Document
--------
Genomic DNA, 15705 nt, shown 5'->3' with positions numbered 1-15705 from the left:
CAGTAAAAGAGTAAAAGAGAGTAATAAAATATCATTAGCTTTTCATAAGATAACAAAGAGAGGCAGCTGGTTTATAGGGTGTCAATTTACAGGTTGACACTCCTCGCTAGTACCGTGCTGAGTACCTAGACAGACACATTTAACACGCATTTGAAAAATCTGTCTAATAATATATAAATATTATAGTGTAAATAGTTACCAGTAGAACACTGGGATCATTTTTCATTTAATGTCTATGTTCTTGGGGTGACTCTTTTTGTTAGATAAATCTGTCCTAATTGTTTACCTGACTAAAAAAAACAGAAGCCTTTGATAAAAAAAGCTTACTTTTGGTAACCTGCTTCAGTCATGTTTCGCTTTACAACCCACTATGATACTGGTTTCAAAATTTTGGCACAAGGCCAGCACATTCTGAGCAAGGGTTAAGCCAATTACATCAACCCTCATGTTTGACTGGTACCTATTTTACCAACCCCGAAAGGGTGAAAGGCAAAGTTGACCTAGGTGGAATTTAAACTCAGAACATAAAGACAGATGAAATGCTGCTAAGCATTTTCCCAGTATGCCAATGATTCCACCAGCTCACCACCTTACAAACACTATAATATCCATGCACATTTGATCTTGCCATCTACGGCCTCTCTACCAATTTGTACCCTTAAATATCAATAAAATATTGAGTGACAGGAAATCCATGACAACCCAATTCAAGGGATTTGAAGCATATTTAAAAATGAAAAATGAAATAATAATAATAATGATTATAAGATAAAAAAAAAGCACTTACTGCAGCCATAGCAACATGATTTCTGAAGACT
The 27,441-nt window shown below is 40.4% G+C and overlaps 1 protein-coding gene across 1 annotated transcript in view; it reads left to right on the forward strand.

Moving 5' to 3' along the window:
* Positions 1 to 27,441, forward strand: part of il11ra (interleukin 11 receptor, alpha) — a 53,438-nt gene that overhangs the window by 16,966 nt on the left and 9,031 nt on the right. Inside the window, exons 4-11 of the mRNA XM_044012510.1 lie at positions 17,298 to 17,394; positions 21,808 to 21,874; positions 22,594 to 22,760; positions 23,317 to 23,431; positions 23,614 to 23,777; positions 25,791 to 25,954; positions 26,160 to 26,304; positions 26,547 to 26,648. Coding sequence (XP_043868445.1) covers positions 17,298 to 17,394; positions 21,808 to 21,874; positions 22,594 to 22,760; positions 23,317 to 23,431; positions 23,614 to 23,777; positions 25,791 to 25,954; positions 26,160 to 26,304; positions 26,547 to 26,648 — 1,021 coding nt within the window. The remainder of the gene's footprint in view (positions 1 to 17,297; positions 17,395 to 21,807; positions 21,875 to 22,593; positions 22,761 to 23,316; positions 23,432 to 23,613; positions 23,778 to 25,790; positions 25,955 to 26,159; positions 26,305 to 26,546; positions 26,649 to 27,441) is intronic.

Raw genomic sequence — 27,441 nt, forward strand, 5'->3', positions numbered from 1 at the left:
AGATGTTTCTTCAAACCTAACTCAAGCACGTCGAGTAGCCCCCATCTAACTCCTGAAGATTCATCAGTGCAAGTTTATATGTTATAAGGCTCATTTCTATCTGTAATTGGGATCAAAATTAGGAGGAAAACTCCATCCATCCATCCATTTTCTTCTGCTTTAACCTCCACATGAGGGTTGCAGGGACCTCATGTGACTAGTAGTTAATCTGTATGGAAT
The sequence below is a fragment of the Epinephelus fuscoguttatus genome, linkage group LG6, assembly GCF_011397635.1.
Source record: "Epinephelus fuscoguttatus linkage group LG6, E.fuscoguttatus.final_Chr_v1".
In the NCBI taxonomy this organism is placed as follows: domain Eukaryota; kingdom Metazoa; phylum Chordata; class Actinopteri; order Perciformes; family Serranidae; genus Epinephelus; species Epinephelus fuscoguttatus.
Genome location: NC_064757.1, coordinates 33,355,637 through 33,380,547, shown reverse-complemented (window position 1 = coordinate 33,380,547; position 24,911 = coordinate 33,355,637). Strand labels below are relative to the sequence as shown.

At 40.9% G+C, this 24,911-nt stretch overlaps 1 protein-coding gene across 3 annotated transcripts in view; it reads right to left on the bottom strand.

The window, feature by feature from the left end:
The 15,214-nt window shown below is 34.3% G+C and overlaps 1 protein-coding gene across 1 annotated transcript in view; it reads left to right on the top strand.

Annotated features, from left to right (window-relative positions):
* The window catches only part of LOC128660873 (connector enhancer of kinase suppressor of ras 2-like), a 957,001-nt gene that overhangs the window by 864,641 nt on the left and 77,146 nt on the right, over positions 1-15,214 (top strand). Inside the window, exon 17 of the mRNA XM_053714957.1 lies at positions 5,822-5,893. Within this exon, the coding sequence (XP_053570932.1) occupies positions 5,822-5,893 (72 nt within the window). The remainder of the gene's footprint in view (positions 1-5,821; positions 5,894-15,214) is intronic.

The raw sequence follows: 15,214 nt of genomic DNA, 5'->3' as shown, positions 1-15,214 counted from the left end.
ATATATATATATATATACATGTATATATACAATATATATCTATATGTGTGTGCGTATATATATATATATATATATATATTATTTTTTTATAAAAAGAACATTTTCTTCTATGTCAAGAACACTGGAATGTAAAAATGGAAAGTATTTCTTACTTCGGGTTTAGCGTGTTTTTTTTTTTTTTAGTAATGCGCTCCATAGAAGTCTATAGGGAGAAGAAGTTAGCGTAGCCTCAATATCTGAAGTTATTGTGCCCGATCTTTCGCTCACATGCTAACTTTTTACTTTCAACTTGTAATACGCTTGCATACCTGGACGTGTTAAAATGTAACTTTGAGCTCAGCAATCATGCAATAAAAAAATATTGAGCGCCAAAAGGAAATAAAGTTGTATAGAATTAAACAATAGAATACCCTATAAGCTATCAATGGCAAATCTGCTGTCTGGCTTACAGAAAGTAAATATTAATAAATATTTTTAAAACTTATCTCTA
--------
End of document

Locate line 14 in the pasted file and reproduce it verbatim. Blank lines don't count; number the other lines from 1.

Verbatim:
The 15,214-nt window shown below is 34.3% G+C and overlaps 1 protein-coding gene across 1 annotated transcript in view; it reads left to right on the top strand.